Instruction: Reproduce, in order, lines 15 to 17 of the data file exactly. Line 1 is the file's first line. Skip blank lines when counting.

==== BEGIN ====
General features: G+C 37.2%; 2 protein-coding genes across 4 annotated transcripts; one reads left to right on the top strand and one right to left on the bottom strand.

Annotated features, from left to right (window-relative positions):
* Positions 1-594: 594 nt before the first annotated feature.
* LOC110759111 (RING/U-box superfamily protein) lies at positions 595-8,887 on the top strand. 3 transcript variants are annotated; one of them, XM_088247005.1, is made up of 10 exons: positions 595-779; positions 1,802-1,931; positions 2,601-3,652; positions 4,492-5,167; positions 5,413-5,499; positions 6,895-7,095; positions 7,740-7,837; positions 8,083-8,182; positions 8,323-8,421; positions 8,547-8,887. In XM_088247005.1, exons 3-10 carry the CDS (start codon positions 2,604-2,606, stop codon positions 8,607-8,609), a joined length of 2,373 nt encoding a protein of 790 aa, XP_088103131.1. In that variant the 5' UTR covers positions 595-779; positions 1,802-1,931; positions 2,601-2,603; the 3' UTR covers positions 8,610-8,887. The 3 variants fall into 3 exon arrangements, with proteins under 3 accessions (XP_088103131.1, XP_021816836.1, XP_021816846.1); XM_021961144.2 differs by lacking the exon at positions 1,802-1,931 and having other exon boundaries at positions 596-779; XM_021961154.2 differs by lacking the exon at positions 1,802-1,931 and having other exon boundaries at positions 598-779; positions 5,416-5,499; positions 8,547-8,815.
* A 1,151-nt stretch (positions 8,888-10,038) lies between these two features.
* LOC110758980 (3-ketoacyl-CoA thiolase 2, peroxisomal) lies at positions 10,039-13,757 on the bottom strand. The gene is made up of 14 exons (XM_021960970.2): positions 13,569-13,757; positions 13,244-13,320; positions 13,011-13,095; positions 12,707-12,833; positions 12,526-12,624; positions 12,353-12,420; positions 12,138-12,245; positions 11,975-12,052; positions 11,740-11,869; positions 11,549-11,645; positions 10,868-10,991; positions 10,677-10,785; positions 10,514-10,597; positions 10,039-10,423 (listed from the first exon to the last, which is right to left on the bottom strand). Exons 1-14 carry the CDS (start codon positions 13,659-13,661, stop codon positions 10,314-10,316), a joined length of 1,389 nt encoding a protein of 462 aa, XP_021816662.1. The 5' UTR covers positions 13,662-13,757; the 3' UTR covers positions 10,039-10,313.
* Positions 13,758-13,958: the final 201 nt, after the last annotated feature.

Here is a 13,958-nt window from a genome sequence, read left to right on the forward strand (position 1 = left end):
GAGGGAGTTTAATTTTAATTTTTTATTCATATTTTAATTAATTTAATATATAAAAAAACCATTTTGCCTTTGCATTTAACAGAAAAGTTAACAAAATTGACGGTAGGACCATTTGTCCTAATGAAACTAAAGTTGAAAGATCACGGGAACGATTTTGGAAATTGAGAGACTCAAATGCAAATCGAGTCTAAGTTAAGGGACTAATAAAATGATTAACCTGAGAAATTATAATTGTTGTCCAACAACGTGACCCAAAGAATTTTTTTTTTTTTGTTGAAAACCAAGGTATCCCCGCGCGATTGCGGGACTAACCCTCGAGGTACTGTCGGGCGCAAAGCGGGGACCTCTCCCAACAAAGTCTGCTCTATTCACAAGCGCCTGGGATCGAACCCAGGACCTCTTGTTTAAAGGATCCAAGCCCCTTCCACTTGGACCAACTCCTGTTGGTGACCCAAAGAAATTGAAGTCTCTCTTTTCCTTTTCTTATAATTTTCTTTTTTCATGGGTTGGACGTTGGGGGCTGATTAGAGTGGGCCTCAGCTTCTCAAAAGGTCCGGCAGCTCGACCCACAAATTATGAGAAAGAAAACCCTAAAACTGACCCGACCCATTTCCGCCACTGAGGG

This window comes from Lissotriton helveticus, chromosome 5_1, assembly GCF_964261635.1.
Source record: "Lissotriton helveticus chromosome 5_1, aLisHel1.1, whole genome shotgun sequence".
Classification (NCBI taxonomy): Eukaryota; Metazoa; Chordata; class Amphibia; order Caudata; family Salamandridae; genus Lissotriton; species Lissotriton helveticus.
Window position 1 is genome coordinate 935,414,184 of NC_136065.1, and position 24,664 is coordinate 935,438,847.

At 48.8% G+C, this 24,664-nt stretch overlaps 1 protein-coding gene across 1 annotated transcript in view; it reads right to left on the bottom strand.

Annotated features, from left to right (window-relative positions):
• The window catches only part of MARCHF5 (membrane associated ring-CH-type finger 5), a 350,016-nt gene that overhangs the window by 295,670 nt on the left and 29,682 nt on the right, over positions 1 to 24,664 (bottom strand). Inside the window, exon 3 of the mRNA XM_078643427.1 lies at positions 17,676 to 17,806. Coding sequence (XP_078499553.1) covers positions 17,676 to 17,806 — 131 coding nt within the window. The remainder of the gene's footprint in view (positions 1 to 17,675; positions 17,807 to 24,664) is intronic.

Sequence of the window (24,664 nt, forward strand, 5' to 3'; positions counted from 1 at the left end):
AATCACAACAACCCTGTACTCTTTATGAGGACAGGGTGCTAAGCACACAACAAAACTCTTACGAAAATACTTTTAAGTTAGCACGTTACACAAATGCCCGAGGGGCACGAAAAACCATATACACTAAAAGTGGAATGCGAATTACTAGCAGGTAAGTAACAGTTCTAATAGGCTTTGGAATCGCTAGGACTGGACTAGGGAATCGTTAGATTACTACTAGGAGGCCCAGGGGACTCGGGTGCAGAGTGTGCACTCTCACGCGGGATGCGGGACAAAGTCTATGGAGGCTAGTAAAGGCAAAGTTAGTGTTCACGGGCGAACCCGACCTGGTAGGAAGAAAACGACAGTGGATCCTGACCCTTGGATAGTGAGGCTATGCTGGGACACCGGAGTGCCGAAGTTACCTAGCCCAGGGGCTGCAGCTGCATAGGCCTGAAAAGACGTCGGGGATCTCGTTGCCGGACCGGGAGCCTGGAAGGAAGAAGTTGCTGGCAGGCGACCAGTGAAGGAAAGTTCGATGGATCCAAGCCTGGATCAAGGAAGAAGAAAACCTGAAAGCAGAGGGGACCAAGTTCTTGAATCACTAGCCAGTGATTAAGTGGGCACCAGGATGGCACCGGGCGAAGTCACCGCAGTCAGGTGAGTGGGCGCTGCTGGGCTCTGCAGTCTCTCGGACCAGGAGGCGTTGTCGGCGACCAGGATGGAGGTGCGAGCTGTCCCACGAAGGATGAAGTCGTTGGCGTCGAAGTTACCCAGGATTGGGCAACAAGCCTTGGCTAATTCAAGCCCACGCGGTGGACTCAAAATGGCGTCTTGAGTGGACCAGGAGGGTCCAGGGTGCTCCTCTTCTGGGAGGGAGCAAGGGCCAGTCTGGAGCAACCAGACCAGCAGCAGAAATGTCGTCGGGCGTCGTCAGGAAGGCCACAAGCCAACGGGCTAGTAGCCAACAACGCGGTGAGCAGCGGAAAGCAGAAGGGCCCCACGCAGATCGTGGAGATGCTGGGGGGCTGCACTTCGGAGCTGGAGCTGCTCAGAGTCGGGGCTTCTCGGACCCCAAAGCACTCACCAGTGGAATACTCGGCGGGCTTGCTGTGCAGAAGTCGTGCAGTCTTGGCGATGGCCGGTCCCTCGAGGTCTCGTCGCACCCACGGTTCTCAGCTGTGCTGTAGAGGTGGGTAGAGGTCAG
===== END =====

Annotated features, from left to right (window-relative positions):
• The window catches only part of MARCHF5 (membrane associated ring-CH-type finger 5), a 350,016-nt gene that overhangs the window by 295,670 nt on the left and 29,682 nt on the right, over positions 1 to 24,664 (bottom strand). Inside the window, exon 3 of the mRNA XM_078643427.1 lies at positions 17,676 to 17,806. Coding sequence (XP_078499553.1) covers positions 17,676 to 17,806 — 131 coding nt within the window. The remainder of the gene's footprint in view (positions 1 to 17,675; positions 17,807 to 24,664) is intronic.

Sequence of the window (24,664 nt, forward strand, 5' to 3'; positions counted from 1 at the left end):